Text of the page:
Texas is a community property state which means that spouses are usually held equally responsible for debts incurred during the marriage even when only one spouse is the account holder. However, this may not apply to the outstanding medical bills of a deceased spouse unless the surviving spouse signed a written agreement with the health care provider(s) to accept said responsibility. This is especially true if the deceased spouse was receiving Medicare and/or Medicaid assistance.
In Pennsylvania, the surviving spouse, or whoever is listed in the will as beneficiary, is responsible for medical bills. Any debt incurred would be owed by the living spouse.
Only if the surviving spouse entered into a repayment agreement with the medical providers.
The estate is responsible for all the debts of the deceased in New Mexico. The spouse will only inherit what is left after the debts are resolved.
The estate is responsible for all the bills of the deceased. The spouse will be required to pay them from the estate funds.
The estate is responsible for all the debts of the deceased. Indirectly the spouse will have to pay them off from the estate before she can inherit.
No, the spouse is not responsible. However it does come out there assets left behind.
The spouse indirectly will pay, as they cannot inherit until they are resolved. In Maryland the estate is responsible.
In North Carolina the estate is responsible. The spouse indirectly will pay, as they cannot inherit until they are resolved.
Unless the spouse signed any documents incurring liability for the deceased's medical bills, they are not responsible. The deceased's ESTATE is responsible for the medical bills, and all other obligations owed by the deceased at the time of their death.
YES, if you die, then the next of kin is responsible for your debt.
In Colorado the estate will be responsible. The spouse indirectly will pay, as they cannot inherit until they are resolved.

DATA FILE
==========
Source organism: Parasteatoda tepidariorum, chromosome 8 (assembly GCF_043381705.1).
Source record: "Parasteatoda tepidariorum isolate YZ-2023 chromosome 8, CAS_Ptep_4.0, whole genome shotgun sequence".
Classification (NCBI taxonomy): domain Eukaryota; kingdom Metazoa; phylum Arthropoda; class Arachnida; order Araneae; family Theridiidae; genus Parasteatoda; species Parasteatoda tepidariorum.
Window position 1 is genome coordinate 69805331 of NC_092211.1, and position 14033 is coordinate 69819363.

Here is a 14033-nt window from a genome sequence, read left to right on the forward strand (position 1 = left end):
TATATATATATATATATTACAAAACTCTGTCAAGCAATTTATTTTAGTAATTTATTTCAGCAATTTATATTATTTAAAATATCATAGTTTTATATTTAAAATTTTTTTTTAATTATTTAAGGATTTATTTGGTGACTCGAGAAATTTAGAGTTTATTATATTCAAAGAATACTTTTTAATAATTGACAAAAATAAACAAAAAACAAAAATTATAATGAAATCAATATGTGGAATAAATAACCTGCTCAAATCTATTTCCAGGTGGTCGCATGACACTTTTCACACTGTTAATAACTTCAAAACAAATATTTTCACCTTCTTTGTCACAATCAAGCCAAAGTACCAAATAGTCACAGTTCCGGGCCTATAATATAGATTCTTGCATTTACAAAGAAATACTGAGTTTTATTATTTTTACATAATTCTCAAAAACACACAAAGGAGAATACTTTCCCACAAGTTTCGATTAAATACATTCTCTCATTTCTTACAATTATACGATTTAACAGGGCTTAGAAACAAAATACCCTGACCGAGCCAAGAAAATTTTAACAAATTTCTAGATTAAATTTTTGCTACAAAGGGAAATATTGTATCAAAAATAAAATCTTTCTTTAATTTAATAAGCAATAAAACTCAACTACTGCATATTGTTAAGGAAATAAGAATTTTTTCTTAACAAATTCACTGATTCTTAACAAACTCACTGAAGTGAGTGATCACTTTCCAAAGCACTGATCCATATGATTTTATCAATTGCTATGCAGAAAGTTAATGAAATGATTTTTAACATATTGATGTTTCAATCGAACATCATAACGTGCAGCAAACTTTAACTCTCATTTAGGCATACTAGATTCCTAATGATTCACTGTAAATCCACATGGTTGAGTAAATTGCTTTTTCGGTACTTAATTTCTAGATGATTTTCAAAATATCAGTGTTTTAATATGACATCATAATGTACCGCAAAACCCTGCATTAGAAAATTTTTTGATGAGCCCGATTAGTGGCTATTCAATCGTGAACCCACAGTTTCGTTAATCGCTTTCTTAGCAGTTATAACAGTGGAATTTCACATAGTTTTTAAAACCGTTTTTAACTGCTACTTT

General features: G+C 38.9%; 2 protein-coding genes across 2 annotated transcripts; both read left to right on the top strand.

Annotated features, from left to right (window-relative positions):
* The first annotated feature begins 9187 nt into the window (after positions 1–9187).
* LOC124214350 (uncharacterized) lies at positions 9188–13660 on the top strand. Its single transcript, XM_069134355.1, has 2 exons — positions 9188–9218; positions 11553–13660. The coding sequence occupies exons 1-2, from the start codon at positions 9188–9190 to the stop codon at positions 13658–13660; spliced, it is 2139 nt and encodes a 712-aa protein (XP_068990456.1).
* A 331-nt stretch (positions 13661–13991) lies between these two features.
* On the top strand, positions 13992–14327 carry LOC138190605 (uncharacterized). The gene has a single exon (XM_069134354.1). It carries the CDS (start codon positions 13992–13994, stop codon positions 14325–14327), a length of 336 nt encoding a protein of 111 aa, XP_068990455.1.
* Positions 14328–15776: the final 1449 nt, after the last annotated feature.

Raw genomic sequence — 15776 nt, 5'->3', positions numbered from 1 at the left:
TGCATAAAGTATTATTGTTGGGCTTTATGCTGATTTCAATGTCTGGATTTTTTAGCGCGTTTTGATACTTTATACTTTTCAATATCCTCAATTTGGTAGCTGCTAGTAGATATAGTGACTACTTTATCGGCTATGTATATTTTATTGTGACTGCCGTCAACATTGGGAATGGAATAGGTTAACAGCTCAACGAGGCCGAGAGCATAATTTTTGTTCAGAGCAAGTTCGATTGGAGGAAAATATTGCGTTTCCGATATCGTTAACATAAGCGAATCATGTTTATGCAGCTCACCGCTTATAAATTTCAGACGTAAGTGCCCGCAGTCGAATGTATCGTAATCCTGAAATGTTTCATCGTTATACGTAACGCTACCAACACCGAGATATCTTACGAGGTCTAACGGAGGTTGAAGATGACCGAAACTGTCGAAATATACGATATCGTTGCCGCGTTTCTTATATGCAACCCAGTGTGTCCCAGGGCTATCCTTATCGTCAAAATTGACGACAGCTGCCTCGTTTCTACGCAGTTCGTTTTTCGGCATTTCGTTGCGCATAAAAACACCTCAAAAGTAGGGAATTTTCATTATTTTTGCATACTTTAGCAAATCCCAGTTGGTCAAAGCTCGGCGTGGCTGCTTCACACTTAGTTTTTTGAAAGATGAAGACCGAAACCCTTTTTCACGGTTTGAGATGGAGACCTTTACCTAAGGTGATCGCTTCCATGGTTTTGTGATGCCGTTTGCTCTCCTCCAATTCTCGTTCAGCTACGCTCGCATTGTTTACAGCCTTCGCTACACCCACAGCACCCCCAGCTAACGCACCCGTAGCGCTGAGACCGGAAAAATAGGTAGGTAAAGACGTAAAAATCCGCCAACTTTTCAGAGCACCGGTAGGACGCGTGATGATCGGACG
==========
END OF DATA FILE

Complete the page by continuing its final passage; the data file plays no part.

In Montana the estate will be responsible for the medical bills of the deceased. Only after they are resolved can the estate be closed and any remainder distributed.
You should probably talk to an attorney, but most likley, yes. *No, Florida is not a community property state, therefore the surviving spouse is not responsible for medical debts of a deceased spouse unless they signed a written agreement to do so.
No - the surviving spouse is not liable for the deceased person's bills !
Unless the surviving spouse specifically signed an obligation for the deceased spouse's medical care, probably not. BOB... I think you're wrong. Check the Necessaries Doctrine for the state you live in. Almost always the surviving spouse is responsible for medical debts incurredso long as you were both still married at the time of death. I suggest you contact an attorney that deals in this kind of law so you know your rights.
In every state, the estate is responsible for the debts of the deceased. Only after they are resolved can the estate be closed any remainder distributed.
Alabama is not a community property state, the surviving spouse is not responsible for creditor debt unless he or she was a joint account holder.
Indirectly, the spouse is going to pay the debts, either by a smaller inheritance or as a beneficiary of the goods and services purchased by the spouse. The estate of the deceased is responsible for the debts.
No, they may try to collect from you but for medical bills incurred by the deceased, the deceased's ESTATE is responsible for them. The Executor will have to address this matter with whatever funds are available in the estate.
Generally a surviving spouse will only be responsible for debts related to medical expenses of a deceased spouse is he or she has entered into a written contract accepting said responsibility. Rhode Island is not a community property state and therefore the surviving spouse would not, assuming he or she has not agreed in writing to do so be liable for medical bills (hospital, doctors, etc.) incurred for the care of a deceased spouse. Nevada is a community property state, therefore the surviving spouse might be held accountable for such debts. All assets and debts accumulated during a marriage in a CP state are considered to be jointly owned and jointly owed regardless of which spouse is the receipient of a debt or asset.
No - a person's debts die with them. The spouse of a deceased person is not responsible fofr their outstanding bills.